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I’m not sure if all other schools are like this, but here at Mount, every student is required to have a major and at least one minor. That is unless they have two majors, in which case they are good to go. In addition, a good number of students don’t have just one minor; instead they have two or three. I personally have two minors – intervention specialist and sociology – and am considering adding another in art just to add more depth to my college career. Each minor is obviously different, but beyond those obvious differences, there are also different credit hour requirements; some are 18, while some are only 12.

Today, I’d like to talk about a psychology minor. Now, it’s my major, so I’m slightly biased toward recommending! It’s 15 credit hours, which is 5 courses… not too bad, right?! It also offers A LOT of wiggle room. Every psych minor is required to take Introduction to Psychological Science (PY 100), which also can fulfill a general education requirement, but aside from this, the last 4 courses are completely up to you! The department offers a wide range of courses that can fit almost anyone’s interests and major. Let’s take a look at a major that psychology would fit perfectly into as a supplemental minor.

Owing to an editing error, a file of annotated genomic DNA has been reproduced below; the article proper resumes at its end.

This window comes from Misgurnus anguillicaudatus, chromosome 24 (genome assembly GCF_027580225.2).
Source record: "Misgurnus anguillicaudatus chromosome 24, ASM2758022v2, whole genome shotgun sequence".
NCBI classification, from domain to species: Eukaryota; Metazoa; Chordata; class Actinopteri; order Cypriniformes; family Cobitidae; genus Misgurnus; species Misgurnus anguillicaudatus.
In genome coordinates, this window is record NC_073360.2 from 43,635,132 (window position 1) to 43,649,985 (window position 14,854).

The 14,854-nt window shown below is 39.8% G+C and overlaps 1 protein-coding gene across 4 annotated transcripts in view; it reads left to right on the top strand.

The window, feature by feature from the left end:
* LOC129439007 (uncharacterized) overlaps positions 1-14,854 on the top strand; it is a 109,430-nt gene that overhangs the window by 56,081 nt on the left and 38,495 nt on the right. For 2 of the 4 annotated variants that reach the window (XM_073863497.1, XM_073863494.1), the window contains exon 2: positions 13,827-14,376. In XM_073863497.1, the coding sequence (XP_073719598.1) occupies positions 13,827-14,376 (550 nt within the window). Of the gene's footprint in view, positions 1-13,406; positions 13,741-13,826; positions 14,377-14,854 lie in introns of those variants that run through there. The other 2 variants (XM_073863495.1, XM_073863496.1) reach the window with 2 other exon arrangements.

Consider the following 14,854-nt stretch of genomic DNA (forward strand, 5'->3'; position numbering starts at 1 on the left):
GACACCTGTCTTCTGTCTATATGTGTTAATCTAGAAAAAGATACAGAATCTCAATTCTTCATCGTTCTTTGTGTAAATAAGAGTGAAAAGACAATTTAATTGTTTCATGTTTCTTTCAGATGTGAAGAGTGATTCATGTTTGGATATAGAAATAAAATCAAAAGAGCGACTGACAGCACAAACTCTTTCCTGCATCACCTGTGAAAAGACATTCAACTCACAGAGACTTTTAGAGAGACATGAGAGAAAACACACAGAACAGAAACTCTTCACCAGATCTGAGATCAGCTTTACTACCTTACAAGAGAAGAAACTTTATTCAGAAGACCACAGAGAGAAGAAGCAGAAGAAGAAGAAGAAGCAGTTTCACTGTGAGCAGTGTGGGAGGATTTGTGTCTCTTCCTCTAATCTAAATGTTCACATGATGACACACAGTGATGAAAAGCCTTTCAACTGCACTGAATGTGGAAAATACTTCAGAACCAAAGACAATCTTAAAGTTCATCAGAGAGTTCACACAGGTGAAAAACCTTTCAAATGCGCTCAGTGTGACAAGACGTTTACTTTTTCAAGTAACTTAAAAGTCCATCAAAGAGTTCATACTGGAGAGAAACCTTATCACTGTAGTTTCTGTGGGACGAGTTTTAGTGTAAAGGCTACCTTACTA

First, we’ll touch on a popular major at Mount Union: education. Just quickly going through the psychology course offerings, I find 7 courses that would be helpful for a future educator to take… and a psych minor only needs 5 courses so you could take all education-related psychology classes! Being an education major, you learn all the things you’d need to know including real-world experiences and everything you need to know to be a teacher… potentially the day after you receive your diploma! The purpose of Mount Union making a minor a requirement, however, is to broaden horizons and make students have a more well-rounded education. Psychology is helpful in almost all education settings.

Next, instead of basic psychology, let’s talk about cognitive and behavioral neuroscience, which is a part of the Department of Psychology. This minor is a little less open-ended with 17 credit hours; there are 4 required courses and room for one course of choice. These required courses are integral to this minor, so it makes sense to make them mandatory to take. This minor would be perfect for a biology major who was also interested in the biology of the brain.

In the end, any minor offered is going to be helpful and you don’t have to choose just one! This is just me letting you know that psychology is an option and a useful one at that!

Internships… Do ‘em!

Internships… Do ‘em!